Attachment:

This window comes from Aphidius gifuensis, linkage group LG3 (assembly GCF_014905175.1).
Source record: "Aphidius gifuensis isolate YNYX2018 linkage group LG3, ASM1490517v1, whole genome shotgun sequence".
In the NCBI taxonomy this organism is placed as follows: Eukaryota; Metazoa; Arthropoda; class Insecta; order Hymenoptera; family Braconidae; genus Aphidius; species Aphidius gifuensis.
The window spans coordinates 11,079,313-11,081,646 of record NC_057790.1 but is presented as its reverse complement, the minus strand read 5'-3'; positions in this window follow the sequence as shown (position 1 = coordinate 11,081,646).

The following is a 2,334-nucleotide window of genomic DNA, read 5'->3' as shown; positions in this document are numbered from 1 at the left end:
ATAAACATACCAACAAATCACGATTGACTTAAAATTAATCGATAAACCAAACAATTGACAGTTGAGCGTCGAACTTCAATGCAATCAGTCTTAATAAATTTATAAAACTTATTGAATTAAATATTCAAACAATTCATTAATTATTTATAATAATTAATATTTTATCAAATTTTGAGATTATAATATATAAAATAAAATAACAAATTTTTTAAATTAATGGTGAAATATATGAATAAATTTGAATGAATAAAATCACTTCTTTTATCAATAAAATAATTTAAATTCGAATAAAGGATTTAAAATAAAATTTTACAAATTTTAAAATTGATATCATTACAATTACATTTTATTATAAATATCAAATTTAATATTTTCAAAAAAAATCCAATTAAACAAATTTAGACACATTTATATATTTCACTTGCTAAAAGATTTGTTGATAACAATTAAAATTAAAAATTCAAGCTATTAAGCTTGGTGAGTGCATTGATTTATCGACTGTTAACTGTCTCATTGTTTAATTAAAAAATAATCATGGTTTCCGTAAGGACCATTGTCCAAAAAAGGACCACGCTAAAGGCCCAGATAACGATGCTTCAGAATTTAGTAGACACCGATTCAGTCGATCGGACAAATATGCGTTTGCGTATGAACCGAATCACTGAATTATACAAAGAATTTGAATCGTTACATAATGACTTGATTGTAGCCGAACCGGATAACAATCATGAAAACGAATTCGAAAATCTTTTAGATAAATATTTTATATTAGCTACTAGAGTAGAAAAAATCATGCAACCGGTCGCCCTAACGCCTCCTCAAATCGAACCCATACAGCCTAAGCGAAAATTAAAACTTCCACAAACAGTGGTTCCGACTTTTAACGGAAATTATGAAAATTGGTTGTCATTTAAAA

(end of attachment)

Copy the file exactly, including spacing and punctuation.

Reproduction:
This window comes from Aphidius gifuensis, linkage group LG3 (assembly GCF_014905175.1).
Source record: "Aphidius gifuensis isolate YNYX2018 linkage group LG3, ASM1490517v1, whole genome shotgun sequence".
In the NCBI taxonomy this organism is placed as follows: Eukaryota; Metazoa; Arthropoda; class Insecta; order Hymenoptera; family Braconidae; genus Aphidius; species Aphidius gifuensis.
The window spans coordinates 11,079,313-11,081,646 of record NC_057790.1 but is presented as its reverse complement, the minus strand read 5'-3'; positions in this window follow the sequence as shown (position 1 = coordinate 11,081,646).

The following is a 2,334-nucleotide window of genomic DNA, read 5'->3' as shown; positions in this document are numbered from 1 at the left end:
ATAAACATACCAACAAATCACGATTGACTTAAAATTAATCGATAAACCAAACAATTGACAGTTGAGCGTCGAACTTCAATGCAATCAGTCTTAATAAATTTATAAAACTTATTGAATTAAATATTCAAACAATTCATTAATTATTTATAATAATTAATATTTTATCAAATTTTGAGATTATAATATATAAAATAAAATAACAAATTTTTTAAATTAATGGTGAAATATATGAATAAATTTGAATGAATAAAATCACTTCTTTTATCAATAAAATAATTTAAATTCGAATAAAGGATTTAAAATAAAATTTTACAAATTTTAAAATTGATATCATTACAATTACATTTTATTATAAATATCAAATTTAATATTTTCAAAAAAAATCCAATTAAACAAATTTAGACACATTTATATATTTCACTTGCTAAAAGATTTGTTGATAACAATTAAAATTAAAAATTCAAGCTATTAAGCTTGGTGAGTGCATTGATTTATCGACTGTTAACTGTCTCATTGTTTAATTAAAAAATAATCATGGTTTCCGTAAGGACCATTGTCCAAAAAAGGACCACGCTAAAGGCCCAGATAACGATGCTTCAGAATTTAGTAGACACCGATTCAGTCGATCGGACAAATATGCGTTTGCGTATGAACCGAATCACTGAATTATACAAAGAATTTGAATCGTTACATAATGACTTGATTGTAGCCGAACCGGATAACAATCATGAAAACGAATTCGAAAATCTTTTAGATAAATATTTTATATTAGCTACTAGAGTAGAAAAAATCATGCAACCGGTCGCCCTAACGCCTCCTCAAATCGAACCCATACAGCCTAAGCGAAAATTAAAACTTCCACAAACAGTGGTTCCGACTTTTAACGGAAATTATGAAAATTGGTTGTCATTTAAAA